Promoting Drinking Water in Schools

CHOP was Part of Group that Pushed for Hydration Stations in Every School

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Community Impact Report

Boy Water Fountain The more clean, fresh, cool water kids drink, the fewer sugar-sweetened beverages they’re likely to consume and less likely they are to get kidney stones. Those are two positive health outcomes that Greg Tasian, MD, MSc, MSCE, a urologist at Children’s Hospital of Philadelphia (CHOP), wanted to promote in Philadelphia’s school children.

He joined a coalition that included the GreenFutures Sustainability Program of the Philadelphia School District; Get Healthy Philly, an initiative of the Philadelphia Department of Public Health; the Philadelphia Water Department; the Food Trust; student activists, like those in the Ecology Club at Central High School; and CHOP that resulted in the installation of three hydration stations in each Philadelphia public school.

“Greg’s research was a key catalyst to pull a bunch of organizations together to get this done,” says Mica Root, senior projects coordinator for Get Healthy Philly. “It gave us the energy and momentum we needed around increasing access to and appeal of hydration stations in the schools.”

Girl and doctor Greg Tasian, MD, promotes drinking water with kidney stone patient Farrah, 10. Tasian cited research that showed the chance of a child getting a kidney stone has more than doubled over the last 20 years. Drinking a lot of water dilutes a person’s urine, making it harder for the naturally occurring minerals to stick together to form a stone. But many schools had old-fashioned drinking fountains that either didn’t work or didn’t look inviting.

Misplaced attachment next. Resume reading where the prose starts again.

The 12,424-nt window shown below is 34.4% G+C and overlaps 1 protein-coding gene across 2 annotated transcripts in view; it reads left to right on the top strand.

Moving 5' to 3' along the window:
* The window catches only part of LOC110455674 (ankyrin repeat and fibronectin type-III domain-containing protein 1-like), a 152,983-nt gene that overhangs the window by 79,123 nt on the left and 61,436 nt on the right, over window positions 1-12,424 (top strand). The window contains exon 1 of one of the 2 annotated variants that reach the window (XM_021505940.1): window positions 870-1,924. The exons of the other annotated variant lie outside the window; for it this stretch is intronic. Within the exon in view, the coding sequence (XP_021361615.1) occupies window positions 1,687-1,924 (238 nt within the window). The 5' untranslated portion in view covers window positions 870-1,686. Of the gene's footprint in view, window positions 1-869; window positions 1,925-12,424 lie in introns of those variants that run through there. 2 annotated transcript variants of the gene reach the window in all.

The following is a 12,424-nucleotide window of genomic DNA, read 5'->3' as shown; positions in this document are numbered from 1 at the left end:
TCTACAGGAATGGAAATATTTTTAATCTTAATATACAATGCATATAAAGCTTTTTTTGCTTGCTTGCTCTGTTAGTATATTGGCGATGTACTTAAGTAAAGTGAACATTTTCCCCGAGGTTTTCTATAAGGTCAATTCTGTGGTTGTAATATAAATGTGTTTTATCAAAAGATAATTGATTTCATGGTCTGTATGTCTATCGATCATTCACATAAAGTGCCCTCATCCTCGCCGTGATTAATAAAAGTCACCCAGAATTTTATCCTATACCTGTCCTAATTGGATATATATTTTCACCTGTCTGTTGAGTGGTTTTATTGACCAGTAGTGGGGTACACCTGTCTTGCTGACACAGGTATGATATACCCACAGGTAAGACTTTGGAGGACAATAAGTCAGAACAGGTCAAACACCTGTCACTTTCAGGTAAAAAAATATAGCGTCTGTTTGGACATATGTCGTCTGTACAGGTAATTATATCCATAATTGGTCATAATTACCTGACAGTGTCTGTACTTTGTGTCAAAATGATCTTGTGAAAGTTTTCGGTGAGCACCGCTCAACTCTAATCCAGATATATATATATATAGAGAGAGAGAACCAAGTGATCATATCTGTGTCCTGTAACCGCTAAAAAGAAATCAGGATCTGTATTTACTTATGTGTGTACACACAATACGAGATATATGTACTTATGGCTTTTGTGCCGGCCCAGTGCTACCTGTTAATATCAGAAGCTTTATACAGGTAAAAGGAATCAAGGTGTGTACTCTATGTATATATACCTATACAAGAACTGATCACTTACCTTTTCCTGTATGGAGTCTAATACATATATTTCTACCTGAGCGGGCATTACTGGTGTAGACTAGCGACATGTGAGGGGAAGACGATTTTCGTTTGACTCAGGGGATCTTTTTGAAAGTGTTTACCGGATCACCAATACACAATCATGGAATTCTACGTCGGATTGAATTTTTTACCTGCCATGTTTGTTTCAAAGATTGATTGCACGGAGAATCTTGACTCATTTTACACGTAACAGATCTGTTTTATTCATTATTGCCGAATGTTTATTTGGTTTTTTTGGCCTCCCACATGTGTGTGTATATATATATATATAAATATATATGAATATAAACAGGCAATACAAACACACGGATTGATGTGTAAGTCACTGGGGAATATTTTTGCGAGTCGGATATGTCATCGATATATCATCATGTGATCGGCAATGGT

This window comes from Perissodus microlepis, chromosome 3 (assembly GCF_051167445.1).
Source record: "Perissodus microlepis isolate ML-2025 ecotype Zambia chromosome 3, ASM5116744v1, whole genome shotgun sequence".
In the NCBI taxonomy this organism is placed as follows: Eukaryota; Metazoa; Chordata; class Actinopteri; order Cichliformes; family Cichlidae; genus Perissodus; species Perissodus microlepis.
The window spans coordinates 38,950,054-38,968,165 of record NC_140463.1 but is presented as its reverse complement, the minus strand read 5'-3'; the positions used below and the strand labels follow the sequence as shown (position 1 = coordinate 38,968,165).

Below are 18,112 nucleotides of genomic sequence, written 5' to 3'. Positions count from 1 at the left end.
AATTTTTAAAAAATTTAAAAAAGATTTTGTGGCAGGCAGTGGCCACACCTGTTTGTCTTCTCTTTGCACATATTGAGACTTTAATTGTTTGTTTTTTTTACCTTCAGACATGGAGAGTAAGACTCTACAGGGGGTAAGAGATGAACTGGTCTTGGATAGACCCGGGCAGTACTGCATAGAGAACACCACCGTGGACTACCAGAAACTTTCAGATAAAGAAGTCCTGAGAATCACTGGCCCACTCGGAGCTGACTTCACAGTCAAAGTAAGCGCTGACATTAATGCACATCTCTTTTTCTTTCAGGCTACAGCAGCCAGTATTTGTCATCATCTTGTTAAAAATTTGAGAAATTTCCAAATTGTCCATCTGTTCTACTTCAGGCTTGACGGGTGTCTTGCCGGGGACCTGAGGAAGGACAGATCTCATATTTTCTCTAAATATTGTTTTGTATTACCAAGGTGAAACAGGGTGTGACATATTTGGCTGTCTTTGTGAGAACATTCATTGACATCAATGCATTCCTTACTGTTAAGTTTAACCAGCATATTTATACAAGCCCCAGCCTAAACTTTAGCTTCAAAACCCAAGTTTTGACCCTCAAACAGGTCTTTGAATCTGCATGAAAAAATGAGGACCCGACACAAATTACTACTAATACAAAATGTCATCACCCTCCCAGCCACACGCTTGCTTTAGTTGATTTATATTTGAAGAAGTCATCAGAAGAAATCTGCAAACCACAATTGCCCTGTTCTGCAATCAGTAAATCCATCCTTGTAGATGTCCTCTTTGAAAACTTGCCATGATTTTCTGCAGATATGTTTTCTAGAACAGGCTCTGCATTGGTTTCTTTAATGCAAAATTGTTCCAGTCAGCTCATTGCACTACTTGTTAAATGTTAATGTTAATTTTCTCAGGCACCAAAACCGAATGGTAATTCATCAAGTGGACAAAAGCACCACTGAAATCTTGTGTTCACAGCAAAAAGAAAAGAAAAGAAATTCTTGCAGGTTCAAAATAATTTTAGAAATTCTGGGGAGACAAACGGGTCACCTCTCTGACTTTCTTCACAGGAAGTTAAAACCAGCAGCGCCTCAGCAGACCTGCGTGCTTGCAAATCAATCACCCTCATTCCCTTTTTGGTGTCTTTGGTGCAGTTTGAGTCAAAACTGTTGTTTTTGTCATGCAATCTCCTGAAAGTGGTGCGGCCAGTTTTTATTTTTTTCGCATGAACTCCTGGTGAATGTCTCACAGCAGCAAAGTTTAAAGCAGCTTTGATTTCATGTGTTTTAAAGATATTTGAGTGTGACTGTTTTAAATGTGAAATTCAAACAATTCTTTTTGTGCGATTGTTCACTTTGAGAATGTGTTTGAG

Whatever the reason, the kids avoided them, relying instead on soda, juice or purchased bottles of water for daytime sipping — a difficult and costly situation in a city where 38 percent of children live in poverty.

Tasian and Root targeted six schools in need and applied for a CHOP Cares Community Grant to help fund the purchase and installation of hydration stations.

In the meantime, the coalition — with some advocacy from City Council — raised awareness of the issue, which convinced School Superintendent William Hite to commit to putting three new hydration stations in every Philadelphia school.

“So instead of buying hydration stations with the grant, schools used the money on supplies for posters to encourage kids to drink water and for mats in front of the stations to prevent slipping on spilled water,” Root says.

Unlike Tasian’s research, which includes studies that scientifically track how to prevent kidney stones, this project didn’t have a research component. “We knew from general information that kids weren’t drinking enough water,” he says. “I might have been able to get the ball rolling on getting hydration stations installed, but it was a total team effort. In the end, the kids benefit, and that’s what it’s all about.”

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